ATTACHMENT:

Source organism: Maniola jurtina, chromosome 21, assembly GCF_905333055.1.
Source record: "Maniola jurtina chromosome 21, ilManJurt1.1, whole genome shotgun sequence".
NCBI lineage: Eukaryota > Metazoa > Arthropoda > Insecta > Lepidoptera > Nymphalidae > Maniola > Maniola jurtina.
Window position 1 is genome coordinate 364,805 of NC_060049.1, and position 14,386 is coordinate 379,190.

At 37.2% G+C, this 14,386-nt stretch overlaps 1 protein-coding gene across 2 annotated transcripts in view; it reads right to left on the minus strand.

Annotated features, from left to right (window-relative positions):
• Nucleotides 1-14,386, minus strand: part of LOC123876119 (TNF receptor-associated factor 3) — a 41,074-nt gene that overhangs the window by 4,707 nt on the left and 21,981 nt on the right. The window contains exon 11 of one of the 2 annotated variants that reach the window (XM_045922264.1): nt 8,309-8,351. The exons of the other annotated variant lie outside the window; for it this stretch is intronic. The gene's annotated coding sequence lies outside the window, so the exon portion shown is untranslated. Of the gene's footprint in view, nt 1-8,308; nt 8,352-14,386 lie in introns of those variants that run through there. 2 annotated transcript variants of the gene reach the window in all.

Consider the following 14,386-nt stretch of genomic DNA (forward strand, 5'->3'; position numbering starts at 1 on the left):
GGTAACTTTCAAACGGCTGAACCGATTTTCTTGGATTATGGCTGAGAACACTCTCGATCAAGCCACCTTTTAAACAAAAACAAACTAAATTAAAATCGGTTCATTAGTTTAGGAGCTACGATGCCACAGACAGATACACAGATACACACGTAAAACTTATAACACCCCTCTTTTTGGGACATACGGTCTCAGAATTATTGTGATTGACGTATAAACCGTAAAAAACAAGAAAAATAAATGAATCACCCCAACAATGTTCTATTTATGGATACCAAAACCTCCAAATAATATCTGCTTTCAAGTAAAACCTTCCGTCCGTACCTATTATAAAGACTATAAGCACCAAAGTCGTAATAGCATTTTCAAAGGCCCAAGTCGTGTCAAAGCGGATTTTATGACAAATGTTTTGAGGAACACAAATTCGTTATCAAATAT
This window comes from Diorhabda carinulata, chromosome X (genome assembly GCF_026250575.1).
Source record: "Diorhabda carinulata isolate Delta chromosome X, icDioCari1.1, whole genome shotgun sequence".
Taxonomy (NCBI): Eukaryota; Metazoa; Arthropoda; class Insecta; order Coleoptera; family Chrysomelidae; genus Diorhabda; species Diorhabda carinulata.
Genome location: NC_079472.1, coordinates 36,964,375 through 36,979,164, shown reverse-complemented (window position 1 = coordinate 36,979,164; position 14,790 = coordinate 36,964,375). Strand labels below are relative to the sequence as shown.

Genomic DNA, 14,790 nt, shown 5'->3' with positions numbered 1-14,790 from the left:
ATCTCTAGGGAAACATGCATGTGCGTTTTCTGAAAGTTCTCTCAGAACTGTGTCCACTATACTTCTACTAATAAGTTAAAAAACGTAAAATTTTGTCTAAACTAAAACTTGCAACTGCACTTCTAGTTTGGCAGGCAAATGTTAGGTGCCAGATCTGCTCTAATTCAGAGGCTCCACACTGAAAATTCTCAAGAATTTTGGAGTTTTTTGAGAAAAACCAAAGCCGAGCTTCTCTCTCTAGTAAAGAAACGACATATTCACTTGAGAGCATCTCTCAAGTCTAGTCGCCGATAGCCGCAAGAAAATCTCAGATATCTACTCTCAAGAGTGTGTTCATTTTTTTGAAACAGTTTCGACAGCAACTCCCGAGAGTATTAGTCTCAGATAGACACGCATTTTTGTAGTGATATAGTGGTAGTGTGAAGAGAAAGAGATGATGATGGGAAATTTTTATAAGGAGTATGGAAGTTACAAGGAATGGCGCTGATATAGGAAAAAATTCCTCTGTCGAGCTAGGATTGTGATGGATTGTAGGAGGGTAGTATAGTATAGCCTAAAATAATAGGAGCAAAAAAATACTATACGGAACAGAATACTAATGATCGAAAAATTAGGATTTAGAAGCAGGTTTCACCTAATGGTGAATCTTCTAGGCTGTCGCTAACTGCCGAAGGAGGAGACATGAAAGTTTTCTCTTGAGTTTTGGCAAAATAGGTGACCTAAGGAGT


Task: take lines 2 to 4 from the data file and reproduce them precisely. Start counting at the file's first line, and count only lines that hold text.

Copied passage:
Source record: "Maniola jurtina chromosome 21, ilManJurt1.1, whole genome shotgun sequence".
NCBI lineage: Eukaryota > Metazoa > Arthropoda > Insecta > Lepidoptera > Nymphalidae > Maniola > Maniola jurtina.
Window position 1 is genome coordinate 364,805 of NC_060049.1, and position 14,386 is coordinate 379,190.